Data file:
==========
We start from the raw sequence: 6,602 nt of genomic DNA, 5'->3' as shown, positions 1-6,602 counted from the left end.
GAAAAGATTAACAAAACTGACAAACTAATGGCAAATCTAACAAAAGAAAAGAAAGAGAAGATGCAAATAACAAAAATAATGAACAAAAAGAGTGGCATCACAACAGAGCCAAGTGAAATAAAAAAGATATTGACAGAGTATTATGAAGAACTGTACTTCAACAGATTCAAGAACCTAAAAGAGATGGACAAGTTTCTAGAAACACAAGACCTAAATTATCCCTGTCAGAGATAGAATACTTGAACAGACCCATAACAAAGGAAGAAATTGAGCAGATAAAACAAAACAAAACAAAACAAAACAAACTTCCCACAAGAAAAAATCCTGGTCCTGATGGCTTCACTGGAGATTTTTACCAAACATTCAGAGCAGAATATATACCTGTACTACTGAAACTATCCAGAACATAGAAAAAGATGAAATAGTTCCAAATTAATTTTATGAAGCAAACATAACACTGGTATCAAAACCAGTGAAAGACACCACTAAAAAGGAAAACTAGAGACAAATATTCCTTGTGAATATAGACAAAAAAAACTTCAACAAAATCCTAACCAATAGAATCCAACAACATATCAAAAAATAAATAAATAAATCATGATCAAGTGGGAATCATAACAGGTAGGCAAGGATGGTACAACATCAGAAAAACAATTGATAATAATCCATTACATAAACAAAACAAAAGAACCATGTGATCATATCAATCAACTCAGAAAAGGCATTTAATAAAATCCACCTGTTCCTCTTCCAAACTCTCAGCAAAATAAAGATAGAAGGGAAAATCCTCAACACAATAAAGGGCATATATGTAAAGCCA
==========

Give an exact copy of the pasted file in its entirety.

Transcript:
We start from the raw sequence: 6,602 nt of genomic DNA, 5'->3' as shown, positions 1-6,602 counted from the left end.
GAAAAGATTAACAAAACTGACAAACTAATGGCAAATCTAACAAAAGAAAAGAAAGAGAAGATGCAAATAACAAAAATAATGAACAAAAAGAGTGGCATCACAACAGAGCCAAGTGAAATAAAAAAGATATTGACAGAGTATTATGAAGAACTGTACTTCAACAGATTCAAGAACCTAAAAGAGATGGACAAGTTTCTAGAAACACAAGACCTAAATTATCCCTGTCAGAGATAGAATACTTGAACAGACCCATAACAAAGGAAGAAATTGAGCAGATAAAACAAAACAAAACAAAACAAAACAAACTTCCCACAAGAAAAAATCCTGGTCCTGATGGCTTCACTGGAGATTTTTACCAAACATTCAGAGCAGAATATATACCTGTACTACTGAAACTATCCAGAACATAGAAAAAGATGAAATAGTTCCAAATTAATTTTATGAAGCAAACATAACACTGGTATCAAAACCAGTGAAAGACACCACTAAAAAGGAAAACTAGAGACAAATATTCCTTGTGAATATAGACAAAAAAAACTTCAACAAAATCCTAACCAATAGAATCCAACAACATATCAAAAAATAAATAAATAAATCATGATCAAGTGGGAATCATAACAGGTAGGCAAGGATGGTACAACATCAGAAAAACAATTGATAATAATCCATTACATAAACAAAACAAAAGAACCATGTGATCATATCAATCAACTCAGAAAAGGCATTTAATAAAATCCACCTGTTCCTCTTCCAAACTCTCAGCAAAATAAAGATAGAAGGGAAAATCCTCAACACAATAAAGGGCATATATGTAAAGCCA